The month after I was confirmed, Bishop Trautman met with other US Bishops in Dallas to come up with ways to protect their flocks. They developed the Dallas Charter. At this time, Trautman had met with a victim who said she hopes that the bishops would “get it” and start helping the victims of priestly abuse; she hoped that bishops would consider the victims and do the right things. In the summer of 2002, it seemed that the bishops were.
In July 2002, I turned 17 and then traveled with over 500 other youths and chaperones and priests to Toronto for World Youth Day with Pope John Paul II. I hadn’t thought much about the priest abuse scandals; my bishop assured us he didn’t know and that he was doing everything he could now, and I trusted him. While my youth group was walking the streets of Toronto one of the days, we encountered about 3 or 4 young adults sitting on a stoop or bench or something right off of the sidewalk. They saw our WYD backpacks, knew we were Catholic, and glared at us. One sneered something along the lines of, “So, you gonna ask your pope about why he lets priests molest people and covers it up?” I was filled with a righteous anger and a desire for these people to know the truth, so I replied that no, I wasn’t going to ask my pope anything because I trusted him and that my bishop was innocent because he didn’t know until then. I trusted that Bishop Trautman was telling us the truth and that he was working to protect us and prevent abuse from happening from now on.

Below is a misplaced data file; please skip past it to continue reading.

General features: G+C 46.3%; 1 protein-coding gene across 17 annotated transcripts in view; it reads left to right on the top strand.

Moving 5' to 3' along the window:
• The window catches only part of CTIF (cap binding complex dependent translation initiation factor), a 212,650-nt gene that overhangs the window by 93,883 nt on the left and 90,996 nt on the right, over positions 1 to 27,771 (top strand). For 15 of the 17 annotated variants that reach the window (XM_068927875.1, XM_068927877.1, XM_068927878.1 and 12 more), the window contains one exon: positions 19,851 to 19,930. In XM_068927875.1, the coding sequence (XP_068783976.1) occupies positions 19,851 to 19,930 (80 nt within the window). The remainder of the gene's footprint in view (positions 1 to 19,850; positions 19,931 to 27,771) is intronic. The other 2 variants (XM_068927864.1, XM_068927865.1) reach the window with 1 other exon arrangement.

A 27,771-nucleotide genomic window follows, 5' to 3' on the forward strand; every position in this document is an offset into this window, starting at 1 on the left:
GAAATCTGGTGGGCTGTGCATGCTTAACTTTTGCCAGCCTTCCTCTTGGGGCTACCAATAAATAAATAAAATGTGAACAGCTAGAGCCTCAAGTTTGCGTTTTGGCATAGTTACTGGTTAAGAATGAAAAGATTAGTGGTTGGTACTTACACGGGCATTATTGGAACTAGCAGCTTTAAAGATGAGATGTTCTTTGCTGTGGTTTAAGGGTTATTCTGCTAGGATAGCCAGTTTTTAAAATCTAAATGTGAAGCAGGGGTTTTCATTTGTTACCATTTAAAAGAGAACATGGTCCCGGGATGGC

When the PA grand jury report was released on August 14, 2018, it included information that says Trautman did know about allegations of abuse and their coverups before 2002. He lied to me. He lied to me.